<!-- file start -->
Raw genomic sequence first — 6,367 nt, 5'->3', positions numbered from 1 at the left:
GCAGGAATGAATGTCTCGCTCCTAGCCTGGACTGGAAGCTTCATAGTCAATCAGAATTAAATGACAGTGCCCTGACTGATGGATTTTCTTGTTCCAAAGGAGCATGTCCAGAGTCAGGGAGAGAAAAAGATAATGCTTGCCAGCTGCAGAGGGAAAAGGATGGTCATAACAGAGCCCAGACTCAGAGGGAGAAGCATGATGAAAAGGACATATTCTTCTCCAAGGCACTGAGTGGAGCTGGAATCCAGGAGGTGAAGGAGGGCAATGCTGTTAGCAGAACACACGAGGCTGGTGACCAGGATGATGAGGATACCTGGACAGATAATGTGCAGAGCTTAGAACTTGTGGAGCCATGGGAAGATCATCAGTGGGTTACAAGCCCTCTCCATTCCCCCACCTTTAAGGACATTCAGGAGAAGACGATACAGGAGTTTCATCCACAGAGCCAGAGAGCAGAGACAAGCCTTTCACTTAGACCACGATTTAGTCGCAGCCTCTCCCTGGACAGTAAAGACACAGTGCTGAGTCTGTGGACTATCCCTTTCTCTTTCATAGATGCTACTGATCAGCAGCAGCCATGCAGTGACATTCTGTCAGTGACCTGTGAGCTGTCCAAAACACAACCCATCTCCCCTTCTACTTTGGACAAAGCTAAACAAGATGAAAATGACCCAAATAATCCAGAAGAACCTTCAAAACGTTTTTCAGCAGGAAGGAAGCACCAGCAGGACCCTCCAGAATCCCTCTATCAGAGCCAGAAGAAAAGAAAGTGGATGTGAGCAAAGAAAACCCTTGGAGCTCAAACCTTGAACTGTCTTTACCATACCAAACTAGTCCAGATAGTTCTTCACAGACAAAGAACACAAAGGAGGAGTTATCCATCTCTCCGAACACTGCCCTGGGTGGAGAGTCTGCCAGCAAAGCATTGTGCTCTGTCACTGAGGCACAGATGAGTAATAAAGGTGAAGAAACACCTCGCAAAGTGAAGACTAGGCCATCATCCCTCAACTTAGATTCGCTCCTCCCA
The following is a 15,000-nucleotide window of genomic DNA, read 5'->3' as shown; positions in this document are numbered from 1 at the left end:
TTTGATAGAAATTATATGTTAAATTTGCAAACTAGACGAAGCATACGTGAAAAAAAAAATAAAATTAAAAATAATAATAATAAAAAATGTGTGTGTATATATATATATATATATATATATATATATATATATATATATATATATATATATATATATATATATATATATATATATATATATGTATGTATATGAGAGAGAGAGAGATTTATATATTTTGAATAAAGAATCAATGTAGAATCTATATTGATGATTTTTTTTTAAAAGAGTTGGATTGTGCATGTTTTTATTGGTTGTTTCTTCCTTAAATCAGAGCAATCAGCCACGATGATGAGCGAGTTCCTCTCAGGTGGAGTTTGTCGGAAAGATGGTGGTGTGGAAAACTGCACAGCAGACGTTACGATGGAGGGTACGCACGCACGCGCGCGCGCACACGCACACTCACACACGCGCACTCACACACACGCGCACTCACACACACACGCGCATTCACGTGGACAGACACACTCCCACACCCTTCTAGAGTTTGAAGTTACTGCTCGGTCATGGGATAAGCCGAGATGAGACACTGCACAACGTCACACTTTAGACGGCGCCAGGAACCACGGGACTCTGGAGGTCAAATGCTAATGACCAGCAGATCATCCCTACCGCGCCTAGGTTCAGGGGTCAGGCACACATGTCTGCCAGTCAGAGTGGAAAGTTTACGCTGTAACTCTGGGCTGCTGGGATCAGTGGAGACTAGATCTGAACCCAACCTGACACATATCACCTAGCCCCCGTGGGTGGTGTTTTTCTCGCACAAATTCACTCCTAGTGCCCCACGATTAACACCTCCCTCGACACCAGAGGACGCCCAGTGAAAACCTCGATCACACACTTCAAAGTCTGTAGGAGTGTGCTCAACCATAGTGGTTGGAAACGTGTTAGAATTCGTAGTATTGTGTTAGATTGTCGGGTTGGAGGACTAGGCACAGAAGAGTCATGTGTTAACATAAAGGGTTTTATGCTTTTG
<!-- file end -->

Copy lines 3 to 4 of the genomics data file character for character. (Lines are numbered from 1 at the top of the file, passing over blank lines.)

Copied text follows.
The following is a 15,000-nucleotide window of genomic DNA, read 5'->3' as shown; positions in this document are numbered from 1 at the left end:
TTTGATAGAAATTATATGTTAAATTTGCAAACTAGACGAAGCATACGTGAAAAAAAAAATAAAATTAAAAATAATAATAATAAAAAATGTGTGTGTATATATATATATATATATATATATATATATATATATATATATATATATATATATATATATATATATATATATATATATATATATGTATGTATATGAGAGAGAGAGAGATTTATATATTTTGAATAAAGAATCAATGTAGAATCTATATTGATGATTTTTTTTTAAAAGAGTTGGATTGTGCATGTTTTTATTGGTTGTTTCTTCCTTAAATCAGAGCAATCAGCCACGATGATGAGCGAGTTCCTCTCAGGTGGAGTTTGTCGGAAAGATGGTGGTGTGGAAAACTGCACAGCAGACGTTACGATGGAGGGTACGCACGCACGCGCGCGCGCACACGCACACTCACACACGCGCACTCACACACACGCGCACTCACACACACACGCGCATTCACGTGGACAGACACACTCCCACACCCTTCTAGAGTTTGAAGTTACTGCTCGGTCATGGGATAAGCCGAGATGAGACACTGCACAACGTCACACTTTAGACGGCGCCAGGAACCACGGGACTCTGGAGGTCAAATGCTAATGACCAGCAGATCATCCCTACCGCGCCTAGGTTCAGGGGTCAGGCACACATGTCTGCCAGTCAGAGTGGAAAGTTTACGCTGTAACTCTGGGCTGCTGGGATCAGTGGAGACTAGATCTGAACCCAACCTGACACATATCACCTAGCCCCCGTGGGTGGTGTTTTTCTCGCACAAATTCACTCCTAGTGCCCCACGATTAACACCTCCCTCGACACCAGAGGACGCCCAGTGAAAACCTCGATCACACACTTCAAAGTCTGTAGGAGTGTGCTCAACCATAGTGGTTGGAAACGTGTTAGAATTCGTAGTATTGTGTTAGATTGTCGGGTTGGAGGACTAGGCACAGAAGAGTCATGTGTTAACATAAAGGGTTTTATGCTTTTG